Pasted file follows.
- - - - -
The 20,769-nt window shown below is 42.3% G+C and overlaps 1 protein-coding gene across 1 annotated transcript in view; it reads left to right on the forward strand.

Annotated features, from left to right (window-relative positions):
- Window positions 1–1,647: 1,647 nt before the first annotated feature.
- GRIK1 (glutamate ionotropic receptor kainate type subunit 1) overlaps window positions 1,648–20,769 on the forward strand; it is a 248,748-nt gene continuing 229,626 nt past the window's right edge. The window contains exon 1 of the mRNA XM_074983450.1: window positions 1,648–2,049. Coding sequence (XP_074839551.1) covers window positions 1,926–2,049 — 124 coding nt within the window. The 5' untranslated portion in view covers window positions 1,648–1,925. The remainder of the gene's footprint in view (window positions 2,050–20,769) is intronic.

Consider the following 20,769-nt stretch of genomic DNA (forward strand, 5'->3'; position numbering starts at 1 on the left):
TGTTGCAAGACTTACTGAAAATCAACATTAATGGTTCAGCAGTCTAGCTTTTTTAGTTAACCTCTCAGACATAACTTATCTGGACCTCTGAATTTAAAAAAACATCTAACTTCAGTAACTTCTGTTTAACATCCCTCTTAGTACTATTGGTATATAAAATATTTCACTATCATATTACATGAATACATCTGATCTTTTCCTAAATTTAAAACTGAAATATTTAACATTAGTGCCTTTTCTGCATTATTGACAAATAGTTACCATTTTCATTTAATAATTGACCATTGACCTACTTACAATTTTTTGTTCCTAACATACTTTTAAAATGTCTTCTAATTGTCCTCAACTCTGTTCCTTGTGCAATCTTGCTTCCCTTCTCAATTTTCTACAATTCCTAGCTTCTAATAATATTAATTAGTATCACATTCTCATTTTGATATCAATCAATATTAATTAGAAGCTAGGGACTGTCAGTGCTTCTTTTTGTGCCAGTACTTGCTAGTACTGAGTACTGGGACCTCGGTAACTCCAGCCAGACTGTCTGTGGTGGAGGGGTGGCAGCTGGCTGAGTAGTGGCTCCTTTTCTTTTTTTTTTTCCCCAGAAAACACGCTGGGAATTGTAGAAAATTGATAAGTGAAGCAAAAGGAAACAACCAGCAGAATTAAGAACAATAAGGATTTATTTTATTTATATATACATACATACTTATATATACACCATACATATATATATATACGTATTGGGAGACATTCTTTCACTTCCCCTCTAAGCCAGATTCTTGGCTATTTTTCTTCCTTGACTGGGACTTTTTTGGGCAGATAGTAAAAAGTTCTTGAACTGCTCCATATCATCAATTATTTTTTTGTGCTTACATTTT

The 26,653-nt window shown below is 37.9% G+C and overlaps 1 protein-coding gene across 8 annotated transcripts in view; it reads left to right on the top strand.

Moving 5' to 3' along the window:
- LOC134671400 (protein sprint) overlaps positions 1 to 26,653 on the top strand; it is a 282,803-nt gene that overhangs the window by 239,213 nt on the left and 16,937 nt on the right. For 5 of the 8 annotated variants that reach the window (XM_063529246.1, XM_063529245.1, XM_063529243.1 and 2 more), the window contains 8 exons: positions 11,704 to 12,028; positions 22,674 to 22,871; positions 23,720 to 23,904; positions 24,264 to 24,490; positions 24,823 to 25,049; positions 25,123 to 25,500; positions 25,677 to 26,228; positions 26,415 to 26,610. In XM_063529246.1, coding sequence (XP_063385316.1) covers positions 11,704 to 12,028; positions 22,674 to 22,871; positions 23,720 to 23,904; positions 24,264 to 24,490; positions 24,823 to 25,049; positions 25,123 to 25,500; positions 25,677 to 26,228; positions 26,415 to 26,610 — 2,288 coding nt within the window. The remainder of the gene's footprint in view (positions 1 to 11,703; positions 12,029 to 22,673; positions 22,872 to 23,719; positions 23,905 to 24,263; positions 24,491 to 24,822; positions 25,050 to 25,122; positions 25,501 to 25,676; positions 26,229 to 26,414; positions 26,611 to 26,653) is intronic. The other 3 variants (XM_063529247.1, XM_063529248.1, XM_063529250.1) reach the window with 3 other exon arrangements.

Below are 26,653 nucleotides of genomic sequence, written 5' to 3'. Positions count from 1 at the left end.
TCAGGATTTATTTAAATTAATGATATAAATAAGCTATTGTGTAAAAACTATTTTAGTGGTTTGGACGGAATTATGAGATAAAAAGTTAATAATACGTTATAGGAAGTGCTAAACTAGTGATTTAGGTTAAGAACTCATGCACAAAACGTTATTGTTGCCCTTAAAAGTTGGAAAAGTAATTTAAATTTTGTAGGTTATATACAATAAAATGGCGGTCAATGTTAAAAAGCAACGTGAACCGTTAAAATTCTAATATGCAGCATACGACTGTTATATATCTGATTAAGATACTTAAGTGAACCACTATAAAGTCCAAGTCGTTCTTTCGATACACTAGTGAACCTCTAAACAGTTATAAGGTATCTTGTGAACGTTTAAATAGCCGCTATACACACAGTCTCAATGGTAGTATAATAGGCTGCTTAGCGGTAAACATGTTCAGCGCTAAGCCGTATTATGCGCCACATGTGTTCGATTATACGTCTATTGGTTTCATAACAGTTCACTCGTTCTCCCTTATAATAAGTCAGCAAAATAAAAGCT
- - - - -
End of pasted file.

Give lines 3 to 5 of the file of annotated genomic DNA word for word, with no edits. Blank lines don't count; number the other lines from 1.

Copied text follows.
- Window positions 1–1,647: 1,647 nt before the first annotated feature.
- GRIK1 (glutamate ionotropic receptor kainate type subunit 1) overlaps window positions 1,648–20,769 on the forward strand; it is a 248,748-nt gene continuing 229,626 nt past the window's right edge. The window contains exon 1 of the mRNA XM_074983450.1: window positions 1,648–2,049. Coding sequence (XP_074839551.1) covers window positions 1,926–2,049 — 124 coding nt within the window. The 5' untranslated portion in view covers window positions 1,648–1,925. The remainder of the gene's footprint in view (window positions 2,050–20,769) is intronic.

Consider the following 20,769-nt stretch of genomic DNA (forward strand, 5'->3'; position numbering starts at 1 on the left):